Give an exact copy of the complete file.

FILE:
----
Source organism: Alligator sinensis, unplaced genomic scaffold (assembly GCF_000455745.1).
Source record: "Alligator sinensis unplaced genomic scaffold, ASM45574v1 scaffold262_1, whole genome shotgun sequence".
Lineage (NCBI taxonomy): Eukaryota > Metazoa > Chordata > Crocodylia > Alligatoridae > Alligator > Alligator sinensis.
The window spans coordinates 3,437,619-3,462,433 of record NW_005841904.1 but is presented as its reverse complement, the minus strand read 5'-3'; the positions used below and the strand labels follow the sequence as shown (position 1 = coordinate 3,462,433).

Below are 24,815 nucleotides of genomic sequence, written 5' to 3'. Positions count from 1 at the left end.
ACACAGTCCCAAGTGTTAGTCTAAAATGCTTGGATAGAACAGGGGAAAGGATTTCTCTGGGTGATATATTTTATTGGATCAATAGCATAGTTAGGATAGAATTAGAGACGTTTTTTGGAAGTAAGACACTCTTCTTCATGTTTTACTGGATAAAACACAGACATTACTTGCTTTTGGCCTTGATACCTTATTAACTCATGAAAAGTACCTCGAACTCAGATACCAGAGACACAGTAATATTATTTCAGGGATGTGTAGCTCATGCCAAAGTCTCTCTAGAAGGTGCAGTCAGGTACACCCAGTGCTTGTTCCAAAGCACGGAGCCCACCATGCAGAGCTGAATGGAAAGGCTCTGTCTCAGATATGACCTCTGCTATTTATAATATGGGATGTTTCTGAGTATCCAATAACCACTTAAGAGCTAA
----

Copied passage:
Source organism: Alligator sinensis, unplaced genomic scaffold (assembly GCF_000455745.1).
Source record: "Alligator sinensis unplaced genomic scaffold, ASM45574v1 scaffold262_1, whole genome shotgun sequence".
Lineage (NCBI taxonomy): Eukaryota > Metazoa > Chordata > Crocodylia > Alligatoridae > Alligator > Alligator sinensis.
The window spans coordinates 3,437,619-3,462,433 of record NW_005841904.1 but is presented as its reverse complement, the minus strand read 5'-3'; the positions used below and the strand labels follow the sequence as shown (position 1 = coordinate 3,462,433).

Below are 24,815 nucleotides of genomic sequence, written 5' to 3'. Positions count from 1 at the left end.
ACACAGTCCCAAGTGTTAGTCTAAAATGCTTGGATAGAACAGGGGAAAGGATTTCTCTGGGTGATATATTTTATTGGATCAATAGCATAGTTAGGATAGAATTAGAGACGTTTTTTGGAAGTAAGACACTCTTCTTCATGTTTTACTGGATAAAACACAGACATTACTTGCTTTTGGCCTTGATACCTTATTAACTCATGAAAAGTACCTCGAACTCAGATACCAGAGACACAGTAATATTATTTCAGGGATGTGTAGCTCATGCCAAAGTCTCTCTAGAAGGTGCAGTCAGGTACACCCAGTGCTTGTTCCAAAGCACGGAGCCCACCATGCAGAGCTGAATGGAAAGGCTCTGTCTCAGATATGACCTCTGCTATTTATAATATGGGATGTTTCTGAGTATCCAATAACCACTTAAGAGCTAA